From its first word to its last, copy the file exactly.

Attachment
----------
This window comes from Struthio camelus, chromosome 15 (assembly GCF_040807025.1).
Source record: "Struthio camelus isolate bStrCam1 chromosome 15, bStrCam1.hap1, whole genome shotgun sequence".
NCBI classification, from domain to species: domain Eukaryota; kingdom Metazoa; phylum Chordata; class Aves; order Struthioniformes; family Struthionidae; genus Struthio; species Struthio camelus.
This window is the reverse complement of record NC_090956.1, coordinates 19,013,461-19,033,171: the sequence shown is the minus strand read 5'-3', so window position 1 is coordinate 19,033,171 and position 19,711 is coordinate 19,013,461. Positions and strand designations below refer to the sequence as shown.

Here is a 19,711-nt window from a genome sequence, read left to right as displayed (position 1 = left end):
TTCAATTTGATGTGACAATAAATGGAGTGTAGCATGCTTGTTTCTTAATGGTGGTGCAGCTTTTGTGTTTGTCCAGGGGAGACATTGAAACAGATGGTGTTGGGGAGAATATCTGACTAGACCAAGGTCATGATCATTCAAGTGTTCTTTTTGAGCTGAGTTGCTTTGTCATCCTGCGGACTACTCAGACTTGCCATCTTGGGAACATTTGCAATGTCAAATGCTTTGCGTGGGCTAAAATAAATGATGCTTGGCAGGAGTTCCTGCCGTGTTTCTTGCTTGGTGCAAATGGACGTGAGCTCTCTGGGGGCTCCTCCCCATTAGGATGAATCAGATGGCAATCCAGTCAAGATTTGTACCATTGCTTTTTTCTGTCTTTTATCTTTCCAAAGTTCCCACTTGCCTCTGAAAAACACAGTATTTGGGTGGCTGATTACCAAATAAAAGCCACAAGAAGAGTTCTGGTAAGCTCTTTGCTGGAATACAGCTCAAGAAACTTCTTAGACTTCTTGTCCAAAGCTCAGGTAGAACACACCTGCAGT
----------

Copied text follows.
This window comes from Struthio camelus, chromosome 15 (assembly GCF_040807025.1).
Source record: "Struthio camelus isolate bStrCam1 chromosome 15, bStrCam1.hap1, whole genome shotgun sequence".
NCBI classification, from domain to species: domain Eukaryota; kingdom Metazoa; phylum Chordata; class Aves; order Struthioniformes; family Struthionidae; genus Struthio; species Struthio camelus.
This window is the reverse complement of record NC_090956.1, coordinates 19,013,461-19,033,171: the sequence shown is the minus strand read 5'-3', so window position 1 is coordinate 19,033,171 and position 19,711 is coordinate 19,013,461. Positions and strand designations below refer to the sequence as shown.

Here is a 19,711-nt window from a genome sequence, read left to right as displayed (position 1 = left end):
TTCAATTTGATGTGACAATAAATGGAGTGTAGCATGCTTGTTTCTTAATGGTGGTGCAGCTTTTGTGTTTGTCCAGGGGAGACATTGAAACAGATGGTGTTGGGGAGAATATCTGACTAGACCAAGGTCATGATCATTCAAGTGTTCTTTTTGAGCTGAGTTGCTTTGTCATCCTGCGGACTACTCAGACTTGCCATCTTGGGAACATTTGCAATGTCAAATGCTTTGCGTGGGCTAAAATAAATGATGCTTGGCAGGAGTTCCTGCCGTGTTTCTTGCTTGGTGCAAATGGACGTGAGCTCTCTGGGGGCTCCTCCCCATTAGGATGAATCAGATGGCAATCCAGTCAAGATTTGTACCATTGCTTTTTTCTGTCTTTTATCTTTCCAAAGTTCCCACTTGCCTCTGAAAAACACAGTATTTGGGTGGCTGATTACCAAATAAAAGCCACAAGAAGAGTTCTGGTAAGCTCTTTGCTGGAATACAGCTCAAGAAACTTCTTAGACTTCTTGTCCAAAGCTCAGGTAGAACACACCTGCAGT